Summary: In chapter one of the book of Jonah, we learn some important lessons about rebellion against God.
The story of Jonah and the whale is one with which most of us have been familiar since we were children. But it should not be thought of as a story only for children. This little book contains some very
important lessons for adults as well. Each chapter teaches an important lesson. In chapter one, we read a story of rebellion, in chapter two, a story of repentance, in chapter three, a story of revival, and in chapter four, a story of resentment. Today we will begin with chapter one.
From chapter one, we learn some important lessons about what happens when a believer rebels against God.
1. The True Nature of Rebellion - verses 1-3
The true nature of rebellion is seen in what is said about Jonah in verse three, "But Jonah ran away from the Lord . . . to flee from the Lord."
Any way you look at it, whenever you or I choose to disobey God, we are choosing to go the opposite direction that God is going. We are saying, in effect, "God, I do not want to go your way, I want to go the opposite way." But we need to understand that by so doing, we are choosing to go the way of Satan, which is the way of rebellion. Jesus said, "He who is not with me is against me" - Matthew 12:30 (NIV).
As an old sailor once said, "Aboard this ship, there are only two things: duty or mutiny." Indeed, the same is true of the Christian life, there is only duty or mutiny.
Sometimes rebellion is obvious and open, as was Jonah’s. Other times it may be subtle and private, but it is still rebellion! And the true nature of rebellion is that we are choosing Satan’s way, rather than God’s way. We are choosing the way of trouble, rather than blessing; the way of sorrow, rather than joy; the way of death, rather than life! Whether it’s through doing the wrong thing or not doing the right thing, we have chosen, like Jonah, to run away from Him.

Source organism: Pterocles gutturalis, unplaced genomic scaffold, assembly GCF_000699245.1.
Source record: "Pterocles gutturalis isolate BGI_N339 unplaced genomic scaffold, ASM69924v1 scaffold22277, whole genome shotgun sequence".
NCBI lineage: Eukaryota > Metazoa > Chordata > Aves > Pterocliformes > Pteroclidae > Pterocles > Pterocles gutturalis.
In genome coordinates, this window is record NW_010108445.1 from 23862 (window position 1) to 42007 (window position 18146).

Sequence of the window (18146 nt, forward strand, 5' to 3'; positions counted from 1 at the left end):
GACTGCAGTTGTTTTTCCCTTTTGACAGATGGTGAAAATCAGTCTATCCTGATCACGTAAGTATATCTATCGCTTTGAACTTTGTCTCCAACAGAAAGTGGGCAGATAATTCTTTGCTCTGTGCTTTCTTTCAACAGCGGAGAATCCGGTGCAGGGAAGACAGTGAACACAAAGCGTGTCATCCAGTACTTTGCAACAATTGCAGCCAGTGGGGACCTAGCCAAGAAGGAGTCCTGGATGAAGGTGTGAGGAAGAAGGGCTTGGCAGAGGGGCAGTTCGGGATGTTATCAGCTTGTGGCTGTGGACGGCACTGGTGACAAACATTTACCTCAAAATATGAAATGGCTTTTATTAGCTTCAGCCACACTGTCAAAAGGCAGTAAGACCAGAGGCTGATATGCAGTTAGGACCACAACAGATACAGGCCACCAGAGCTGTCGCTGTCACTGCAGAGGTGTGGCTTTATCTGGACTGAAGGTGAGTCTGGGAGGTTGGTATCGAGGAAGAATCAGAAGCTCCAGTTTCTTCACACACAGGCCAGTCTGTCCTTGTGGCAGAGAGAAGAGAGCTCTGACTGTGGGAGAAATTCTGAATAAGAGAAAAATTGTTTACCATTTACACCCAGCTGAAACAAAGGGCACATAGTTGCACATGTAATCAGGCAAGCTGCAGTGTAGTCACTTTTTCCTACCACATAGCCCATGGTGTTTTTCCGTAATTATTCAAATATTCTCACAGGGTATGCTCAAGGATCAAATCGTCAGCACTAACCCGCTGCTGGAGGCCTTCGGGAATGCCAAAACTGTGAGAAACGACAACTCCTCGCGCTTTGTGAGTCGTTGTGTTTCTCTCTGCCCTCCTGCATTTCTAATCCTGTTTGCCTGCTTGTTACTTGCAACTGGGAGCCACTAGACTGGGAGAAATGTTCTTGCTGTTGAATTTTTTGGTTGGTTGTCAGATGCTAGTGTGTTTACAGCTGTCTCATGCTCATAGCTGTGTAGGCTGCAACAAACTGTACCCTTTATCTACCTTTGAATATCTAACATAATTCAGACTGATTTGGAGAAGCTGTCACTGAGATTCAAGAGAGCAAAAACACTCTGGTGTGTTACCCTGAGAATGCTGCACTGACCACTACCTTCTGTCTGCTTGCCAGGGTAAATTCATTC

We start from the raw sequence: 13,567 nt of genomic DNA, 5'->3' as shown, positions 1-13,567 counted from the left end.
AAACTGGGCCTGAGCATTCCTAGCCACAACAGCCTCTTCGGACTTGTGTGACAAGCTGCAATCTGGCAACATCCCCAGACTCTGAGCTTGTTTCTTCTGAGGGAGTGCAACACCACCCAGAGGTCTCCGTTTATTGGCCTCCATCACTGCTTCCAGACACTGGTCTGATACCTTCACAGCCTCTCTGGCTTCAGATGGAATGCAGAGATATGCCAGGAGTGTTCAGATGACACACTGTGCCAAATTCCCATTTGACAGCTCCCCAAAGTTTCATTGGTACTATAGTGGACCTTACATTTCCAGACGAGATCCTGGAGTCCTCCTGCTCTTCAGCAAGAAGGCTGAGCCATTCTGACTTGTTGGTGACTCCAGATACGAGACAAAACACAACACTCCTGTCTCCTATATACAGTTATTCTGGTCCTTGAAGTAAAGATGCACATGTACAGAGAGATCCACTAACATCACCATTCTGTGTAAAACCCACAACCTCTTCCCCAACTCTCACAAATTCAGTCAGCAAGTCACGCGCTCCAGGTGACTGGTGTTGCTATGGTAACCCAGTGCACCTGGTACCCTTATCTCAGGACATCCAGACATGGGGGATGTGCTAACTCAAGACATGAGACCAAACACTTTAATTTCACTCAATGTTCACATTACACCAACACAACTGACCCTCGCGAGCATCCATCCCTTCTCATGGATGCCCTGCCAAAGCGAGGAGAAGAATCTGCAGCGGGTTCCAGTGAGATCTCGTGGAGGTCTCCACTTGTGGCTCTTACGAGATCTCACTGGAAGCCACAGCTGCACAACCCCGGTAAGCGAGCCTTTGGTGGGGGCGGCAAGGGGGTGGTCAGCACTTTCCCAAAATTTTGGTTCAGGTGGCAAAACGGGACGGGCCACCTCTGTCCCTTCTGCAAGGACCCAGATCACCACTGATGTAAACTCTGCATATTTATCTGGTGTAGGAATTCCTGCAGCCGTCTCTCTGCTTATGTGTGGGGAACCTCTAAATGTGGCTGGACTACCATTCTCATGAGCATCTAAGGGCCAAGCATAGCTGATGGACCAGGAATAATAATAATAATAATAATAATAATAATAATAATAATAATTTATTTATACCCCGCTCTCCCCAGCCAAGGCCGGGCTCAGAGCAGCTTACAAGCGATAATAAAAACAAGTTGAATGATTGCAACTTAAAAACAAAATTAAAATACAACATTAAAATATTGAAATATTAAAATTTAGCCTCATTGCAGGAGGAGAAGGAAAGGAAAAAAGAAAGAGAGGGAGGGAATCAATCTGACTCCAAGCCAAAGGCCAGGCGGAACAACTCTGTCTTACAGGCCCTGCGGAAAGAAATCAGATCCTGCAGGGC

2. The Terrible Consequences of Rebellion - verses 4-10
A. Loss of Fellowship - verses 5 - 6
Jonah’s relationship with God had reached such a low level, that even though his life was in danger, he still had no desire to pray! His rebellion had broken his fellowship with God, for you see, rebellion is sin, and sin always breaks our fellowship with God!
An incident is told of a certain college which was without any supply of water one morning. The plumber was called, but could find nothing wrong. Yet, there was no water. Next, the city water department was called, and they sent men to investigate the trouble. After searching, they finally found the cause. A mile away from the college, where the small pipeline which supplied the college was connected with the large line going into the city, they found a huge toad which had been sucked partly into the small line and had literally shut off all the water. It had probably been there as a tadpole but had fed upon the water until it had grown big enough to plug up the water line.
That’s the way it is with our rebellion against God. It may even begin as a small thing, but eventually it grows to the point where it will totally cut off our fellowship with God; and we, like Jonah, will find ourselves unable to even pray to God when we are in time of need!